Scott: No doubt, but you know what’s most interesting is how well this movie holds up despite being mined so thoroughly for its concept. Like we joked before, it’s been copied and re-copied and re-re-copied, but the original seems timeless.

Landon: Like Michael Keaton in Multiplicity.

Scott: Exactly. It cannot be diluted. Although I wonder what a younger first-time viewer might say.

Landon: I think for someone who has never seen a Kurosawa film, Mifune’s acting style might feel exaggerated. But, especially at three-and-a-half hours, I find it hard not to get enveloped in the world of this film.

Scott: Oddly enough, I’d argue that the timelessness of the movie benefits directly from how much it’s been copied. If there were only one modern movie that stole the concept and became famous, Kurosawa buffs would be screaming constantly that Seven Samurai did it first against a wave of unknowing popularity.

Landon: So no newer iterations have quite been able to match the greatness of the original?

Scott: It’s not exactly that. It’s that so many have been successful. It’s a fully fledged trope, so it’s not like a first-time viewer would subconsciously fault Seven Samurai for doing something they’ve seen before.

It’s the Die Hard of fighting movies.

Landon: I agree. I can’t say exactly what it is, but there’s something that still feels really fresh about this film that still outperforms its perfectly enjoyable imitators. Maybe all those other films feel like they’re playing out this trope. Whereas here, it’s simply Seven Samurai.

Scott: There’s purity in the original. You can actively feel that they’re copying it?

Landon: Not that they’re copying Seven Samurai specifically or feel derivative, but there’s something of a ritual when you see a group of characters with specific talents gathered together to complete a task. There’s a procession to introducing the characters that doesn’t feel forced, but does feel self-conscious. But not so in Seven Samurai.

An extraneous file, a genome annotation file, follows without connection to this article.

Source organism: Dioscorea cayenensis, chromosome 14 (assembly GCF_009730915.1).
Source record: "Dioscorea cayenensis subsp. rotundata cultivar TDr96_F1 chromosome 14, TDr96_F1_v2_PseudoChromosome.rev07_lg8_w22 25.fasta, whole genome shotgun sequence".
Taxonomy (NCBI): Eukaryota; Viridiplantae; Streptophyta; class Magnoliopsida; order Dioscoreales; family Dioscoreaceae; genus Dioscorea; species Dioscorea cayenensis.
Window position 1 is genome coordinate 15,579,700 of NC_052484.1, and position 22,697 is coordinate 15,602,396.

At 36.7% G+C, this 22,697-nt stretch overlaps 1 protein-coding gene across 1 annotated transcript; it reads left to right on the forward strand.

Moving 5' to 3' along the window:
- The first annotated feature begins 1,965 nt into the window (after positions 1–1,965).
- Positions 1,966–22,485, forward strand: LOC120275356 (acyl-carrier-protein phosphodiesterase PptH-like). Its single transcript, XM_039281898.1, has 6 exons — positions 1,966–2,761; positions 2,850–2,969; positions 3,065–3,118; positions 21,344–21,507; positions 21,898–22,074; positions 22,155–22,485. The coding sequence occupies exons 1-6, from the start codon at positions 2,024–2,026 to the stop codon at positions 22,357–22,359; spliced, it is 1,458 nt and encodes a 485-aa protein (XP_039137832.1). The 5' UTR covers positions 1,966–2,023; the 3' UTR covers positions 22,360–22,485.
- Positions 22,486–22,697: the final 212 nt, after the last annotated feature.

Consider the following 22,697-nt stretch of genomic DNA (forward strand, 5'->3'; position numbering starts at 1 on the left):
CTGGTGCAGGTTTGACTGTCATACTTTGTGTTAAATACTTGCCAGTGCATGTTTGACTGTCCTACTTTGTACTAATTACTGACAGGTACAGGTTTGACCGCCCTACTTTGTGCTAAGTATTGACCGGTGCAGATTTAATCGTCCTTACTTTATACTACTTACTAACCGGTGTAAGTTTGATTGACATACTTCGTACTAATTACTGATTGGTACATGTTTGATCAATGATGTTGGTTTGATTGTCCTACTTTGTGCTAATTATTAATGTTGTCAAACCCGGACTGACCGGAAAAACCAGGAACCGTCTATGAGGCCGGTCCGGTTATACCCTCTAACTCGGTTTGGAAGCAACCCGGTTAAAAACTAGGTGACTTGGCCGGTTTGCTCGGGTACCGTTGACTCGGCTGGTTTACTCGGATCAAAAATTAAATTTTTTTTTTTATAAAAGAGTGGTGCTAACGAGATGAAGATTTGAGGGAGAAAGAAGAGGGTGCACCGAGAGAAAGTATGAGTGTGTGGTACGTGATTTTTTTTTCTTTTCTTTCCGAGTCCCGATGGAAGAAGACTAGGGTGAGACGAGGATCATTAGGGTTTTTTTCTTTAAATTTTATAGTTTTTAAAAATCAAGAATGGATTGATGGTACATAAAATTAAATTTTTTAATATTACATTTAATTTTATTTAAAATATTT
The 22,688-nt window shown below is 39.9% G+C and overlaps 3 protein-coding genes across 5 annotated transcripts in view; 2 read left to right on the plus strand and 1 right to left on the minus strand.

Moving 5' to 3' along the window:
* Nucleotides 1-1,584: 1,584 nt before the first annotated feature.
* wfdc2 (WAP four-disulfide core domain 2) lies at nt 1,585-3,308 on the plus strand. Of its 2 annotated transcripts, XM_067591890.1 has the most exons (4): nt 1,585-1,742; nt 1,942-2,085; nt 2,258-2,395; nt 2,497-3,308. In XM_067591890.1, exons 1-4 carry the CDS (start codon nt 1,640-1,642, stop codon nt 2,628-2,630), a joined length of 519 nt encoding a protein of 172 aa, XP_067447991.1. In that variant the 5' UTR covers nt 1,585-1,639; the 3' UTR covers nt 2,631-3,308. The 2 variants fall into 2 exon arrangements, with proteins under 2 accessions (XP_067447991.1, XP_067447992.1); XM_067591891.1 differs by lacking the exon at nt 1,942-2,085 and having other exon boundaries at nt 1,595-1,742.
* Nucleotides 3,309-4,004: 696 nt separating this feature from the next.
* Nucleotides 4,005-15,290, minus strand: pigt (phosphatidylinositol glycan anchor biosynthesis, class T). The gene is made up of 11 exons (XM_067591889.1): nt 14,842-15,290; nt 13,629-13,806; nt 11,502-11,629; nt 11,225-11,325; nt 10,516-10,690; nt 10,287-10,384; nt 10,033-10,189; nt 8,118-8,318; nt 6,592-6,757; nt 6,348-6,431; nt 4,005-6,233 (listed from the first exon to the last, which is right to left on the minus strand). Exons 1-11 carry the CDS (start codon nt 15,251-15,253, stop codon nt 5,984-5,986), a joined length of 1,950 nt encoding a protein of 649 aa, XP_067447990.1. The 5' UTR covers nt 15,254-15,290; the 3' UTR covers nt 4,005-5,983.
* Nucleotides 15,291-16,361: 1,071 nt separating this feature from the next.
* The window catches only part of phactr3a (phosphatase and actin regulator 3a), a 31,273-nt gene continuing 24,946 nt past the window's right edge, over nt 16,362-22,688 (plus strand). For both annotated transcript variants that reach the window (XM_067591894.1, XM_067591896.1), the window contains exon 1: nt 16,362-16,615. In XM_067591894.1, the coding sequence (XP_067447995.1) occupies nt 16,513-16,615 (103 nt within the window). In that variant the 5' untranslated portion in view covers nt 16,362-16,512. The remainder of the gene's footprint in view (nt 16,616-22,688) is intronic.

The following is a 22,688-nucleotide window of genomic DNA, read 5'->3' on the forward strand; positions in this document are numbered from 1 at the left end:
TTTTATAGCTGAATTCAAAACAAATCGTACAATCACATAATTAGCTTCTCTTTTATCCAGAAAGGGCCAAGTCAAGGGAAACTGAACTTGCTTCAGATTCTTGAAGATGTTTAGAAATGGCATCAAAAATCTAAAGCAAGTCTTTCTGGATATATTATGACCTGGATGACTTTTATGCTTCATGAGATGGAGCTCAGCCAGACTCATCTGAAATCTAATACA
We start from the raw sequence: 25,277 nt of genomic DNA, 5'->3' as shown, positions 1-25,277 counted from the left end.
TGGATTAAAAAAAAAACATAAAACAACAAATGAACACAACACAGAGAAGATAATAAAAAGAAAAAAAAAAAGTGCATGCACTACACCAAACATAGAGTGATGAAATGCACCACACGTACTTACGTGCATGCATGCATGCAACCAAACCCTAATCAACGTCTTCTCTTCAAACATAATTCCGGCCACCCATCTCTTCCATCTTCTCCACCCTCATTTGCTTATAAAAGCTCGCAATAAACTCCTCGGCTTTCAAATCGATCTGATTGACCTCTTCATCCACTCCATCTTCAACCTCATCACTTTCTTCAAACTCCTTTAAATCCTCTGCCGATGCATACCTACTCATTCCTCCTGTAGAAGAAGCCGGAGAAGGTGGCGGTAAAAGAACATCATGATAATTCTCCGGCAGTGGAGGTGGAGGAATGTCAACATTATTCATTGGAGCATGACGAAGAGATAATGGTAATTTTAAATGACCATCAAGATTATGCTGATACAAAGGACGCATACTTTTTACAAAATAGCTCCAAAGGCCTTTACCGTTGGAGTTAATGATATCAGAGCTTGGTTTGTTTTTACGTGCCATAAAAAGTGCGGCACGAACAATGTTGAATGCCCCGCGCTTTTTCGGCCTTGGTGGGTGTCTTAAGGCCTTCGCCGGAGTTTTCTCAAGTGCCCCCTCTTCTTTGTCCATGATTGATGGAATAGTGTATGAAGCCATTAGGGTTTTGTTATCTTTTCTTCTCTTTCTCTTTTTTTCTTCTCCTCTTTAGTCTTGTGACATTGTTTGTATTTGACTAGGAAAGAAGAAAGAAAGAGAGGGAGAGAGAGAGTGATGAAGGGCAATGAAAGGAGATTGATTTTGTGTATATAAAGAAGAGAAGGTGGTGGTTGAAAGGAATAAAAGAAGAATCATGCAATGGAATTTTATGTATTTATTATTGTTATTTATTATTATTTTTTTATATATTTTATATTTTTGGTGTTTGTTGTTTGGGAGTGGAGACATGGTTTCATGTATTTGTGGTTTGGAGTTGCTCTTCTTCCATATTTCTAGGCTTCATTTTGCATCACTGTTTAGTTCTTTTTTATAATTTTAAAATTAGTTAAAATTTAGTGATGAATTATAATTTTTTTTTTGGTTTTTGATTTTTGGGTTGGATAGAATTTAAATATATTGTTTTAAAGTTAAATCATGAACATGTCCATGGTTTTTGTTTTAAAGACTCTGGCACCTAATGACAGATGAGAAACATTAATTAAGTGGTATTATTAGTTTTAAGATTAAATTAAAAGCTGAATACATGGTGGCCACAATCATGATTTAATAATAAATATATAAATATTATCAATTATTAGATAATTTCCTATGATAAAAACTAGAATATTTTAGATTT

Scott: That makes sense, but that’s because we know it was the first of its kind.

Landon: True, but I’d like to argue that it seems natural to the plot of this film. Perhaps it’s a bad example to prove the rule, but that’s why I opened with Fast Five, as it’s an example of this at its most absurd. It’s the fifth film in a series that was never about this trope, and the characters never end up using the talents that supposedly justifies their presence in the film.

On another front, Seven Samurai is both Kurosawa’s longest film and, historically, his most popular. Is this his magnum opus (an appropriate summation of a great career), or are we missing a few things that make Kurosawa Kurosawa in his other films?

Scott: Wow. As for all the elements? Probably not. It’s missing the experimental editing of Rashomon, the intense character work of Dodes’ka-den, and the dark torment of something like Throne of Blood. I’m not sure that any singular film can capture the spirit of a filmmaker who delivered so many amazing (and diverse) movies. Although it somehow proves that he got samurai right the first time he tried.

Landon: Agreed and agreed. And I’d add to that the incredible palette of his late color films and the reciprocal Western influence on movies like Yojimbo. Seven Samurai is a vast, incredibly influential film, and it’s such a testament to Kurosawa that it didn’t obscure the rest of his career.

Scott: And, if we’re being honest, it’s not like the structure was ingenious or anything. It was why-didn’t-we-think-of-that-before? smart. And it’s actually borrowed from his own real-world research. The joys of this movie are far more numerous than what other scripts have been able to crib. But in a funny way, it’s exactly that repeatability that’s cemented the movie in its historical significance.

Landon: It goes back to my theory that all cinema history can be taught through The Mighty Ducks.

Scott: It’s the Kevin Bacon of movies.

Landon: Six Degrees of Samuraition.

Next Week: Ingmar Bergman’s Persona